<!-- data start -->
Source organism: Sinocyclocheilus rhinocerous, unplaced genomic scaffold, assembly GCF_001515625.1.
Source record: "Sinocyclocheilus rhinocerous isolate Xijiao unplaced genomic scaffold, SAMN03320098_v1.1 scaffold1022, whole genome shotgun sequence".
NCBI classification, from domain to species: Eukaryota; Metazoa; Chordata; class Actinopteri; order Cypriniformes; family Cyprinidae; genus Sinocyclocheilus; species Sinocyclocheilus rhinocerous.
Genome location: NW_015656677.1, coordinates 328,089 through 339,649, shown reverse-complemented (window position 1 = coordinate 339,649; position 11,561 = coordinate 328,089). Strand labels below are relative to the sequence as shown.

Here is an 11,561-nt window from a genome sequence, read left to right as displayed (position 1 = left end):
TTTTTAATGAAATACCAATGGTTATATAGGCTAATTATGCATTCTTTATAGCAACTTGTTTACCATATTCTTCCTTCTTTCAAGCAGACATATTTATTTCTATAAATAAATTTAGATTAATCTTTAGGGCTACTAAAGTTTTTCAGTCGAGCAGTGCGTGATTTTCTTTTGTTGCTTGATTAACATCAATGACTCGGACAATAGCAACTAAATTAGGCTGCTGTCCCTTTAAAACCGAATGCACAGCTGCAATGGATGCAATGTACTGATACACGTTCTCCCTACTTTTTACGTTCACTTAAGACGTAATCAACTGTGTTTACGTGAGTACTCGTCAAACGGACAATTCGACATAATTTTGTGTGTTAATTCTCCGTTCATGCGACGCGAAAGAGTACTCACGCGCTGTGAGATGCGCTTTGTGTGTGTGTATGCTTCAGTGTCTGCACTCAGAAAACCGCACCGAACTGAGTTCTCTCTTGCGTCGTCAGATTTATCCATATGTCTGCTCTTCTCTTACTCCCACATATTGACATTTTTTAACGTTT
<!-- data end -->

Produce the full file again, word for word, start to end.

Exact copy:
Source organism: Sinocyclocheilus rhinocerous, unplaced genomic scaffold, assembly GCF_001515625.1.
Source record: "Sinocyclocheilus rhinocerous isolate Xijiao unplaced genomic scaffold, SAMN03320098_v1.1 scaffold1022, whole genome shotgun sequence".
NCBI classification, from domain to species: Eukaryota; Metazoa; Chordata; class Actinopteri; order Cypriniformes; family Cyprinidae; genus Sinocyclocheilus; species Sinocyclocheilus rhinocerous.
Genome location: NW_015656677.1, coordinates 328,089 through 339,649, shown reverse-complemented (window position 1 = coordinate 339,649; position 11,561 = coordinate 328,089). Strand labels below are relative to the sequence as shown.

Here is an 11,561-nt window from a genome sequence, read left to right as displayed (position 1 = left end):
TTTTTAATGAAATACCAATGGTTATATAGGCTAATTATGCATTCTTTATAGCAACTTGTTTACCATATTCTTCCTTCTTTCAAGCAGACATATTTATTTCTATAAATAAATTTAGATTAATCTTTAGGGCTACTAAAGTTTTTCAGTCGAGCAGTGCGTGATTTTCTTTTGTTGCTTGATTAACATCAATGACTCGGACAATAGCAACTAAATTAGGCTGCTGTCCCTTTAAAACCGAATGCACAGCTGCAATGGATGCAATGTACTGATACACGTTCTCCCTACTTTTTACGTTCACTTAAGACGTAATCAACTGTGTTTACGTGAGTACTCGTCAAACGGACAATTCGACATAATTTTGTGTGTTAATTCTCCGTTCATGCGACGCGAAAGAGTACTCACGCGCTGTGAGATGCGCTTTGTGTGTGTGTATGCTTCAGTGTCTGCACTCAGAAAACCGCACCGAACTGAGTTCTCTCTTGCGTCGTCAGATTTATCCATATGTCTGCTCTTCTCTTACTCCCACATATTGACATTTTTTAACGTTT